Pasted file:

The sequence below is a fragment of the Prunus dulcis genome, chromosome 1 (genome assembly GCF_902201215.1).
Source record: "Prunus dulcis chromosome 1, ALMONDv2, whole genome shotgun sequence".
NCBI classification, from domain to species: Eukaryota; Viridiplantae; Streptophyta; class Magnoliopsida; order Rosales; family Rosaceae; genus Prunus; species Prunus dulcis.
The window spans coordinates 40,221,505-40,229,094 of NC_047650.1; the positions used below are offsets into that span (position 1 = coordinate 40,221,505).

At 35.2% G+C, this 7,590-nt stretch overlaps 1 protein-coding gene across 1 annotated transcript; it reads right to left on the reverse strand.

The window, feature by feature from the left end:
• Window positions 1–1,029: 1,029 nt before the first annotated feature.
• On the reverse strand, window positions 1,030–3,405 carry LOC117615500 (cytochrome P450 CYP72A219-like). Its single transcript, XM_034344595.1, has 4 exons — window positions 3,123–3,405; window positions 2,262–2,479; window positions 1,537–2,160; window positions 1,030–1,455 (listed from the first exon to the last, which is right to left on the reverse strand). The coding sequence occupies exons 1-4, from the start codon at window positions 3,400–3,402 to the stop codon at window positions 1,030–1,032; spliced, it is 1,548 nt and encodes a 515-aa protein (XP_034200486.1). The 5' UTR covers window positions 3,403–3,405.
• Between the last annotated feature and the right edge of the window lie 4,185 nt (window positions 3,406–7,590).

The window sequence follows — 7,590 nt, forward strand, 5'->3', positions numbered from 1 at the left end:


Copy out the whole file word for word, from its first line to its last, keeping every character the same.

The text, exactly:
The sequence below is a fragment of the Prunus dulcis genome, chromosome 1 (genome assembly GCF_902201215.1).
Source record: "Prunus dulcis chromosome 1, ALMONDv2, whole genome shotgun sequence".
NCBI classification, from domain to species: Eukaryota; Viridiplantae; Streptophyta; class Magnoliopsida; order Rosales; family Rosaceae; genus Prunus; species Prunus dulcis.
The window spans coordinates 40,221,505-40,229,094 of NC_047650.1; the positions used below are offsets into that span (position 1 = coordinate 40,221,505).

At 35.2% G+C, this 7,590-nt stretch overlaps 1 protein-coding gene across 1 annotated transcript; it reads right to left on the reverse strand.

The window, feature by feature from the left end:
• Window positions 1–1,029: 1,029 nt before the first annotated feature.
• On the reverse strand, window positions 1,030–3,405 carry LOC117615500 (cytochrome P450 CYP72A219-like). Its single transcript, XM_034344595.1, has 4 exons — window positions 3,123–3,405; window positions 2,262–2,479; window positions 1,537–2,160; window positions 1,030–1,455 (listed from the first exon to the last, which is right to left on the reverse strand). The coding sequence occupies exons 1-4, from the start codon at window positions 3,400–3,402 to the stop codon at window positions 1,030–1,032; spliced, it is 1,548 nt and encodes a 515-aa protein (XP_034200486.1). The 5' UTR covers window positions 3,403–3,405.
• Between the last annotated feature and the right edge of the window lie 4,185 nt (window positions 3,406–7,590).

The window sequence follows — 7,590 nt, forward strand, 5'->3', positions numbered from 1 at the left end: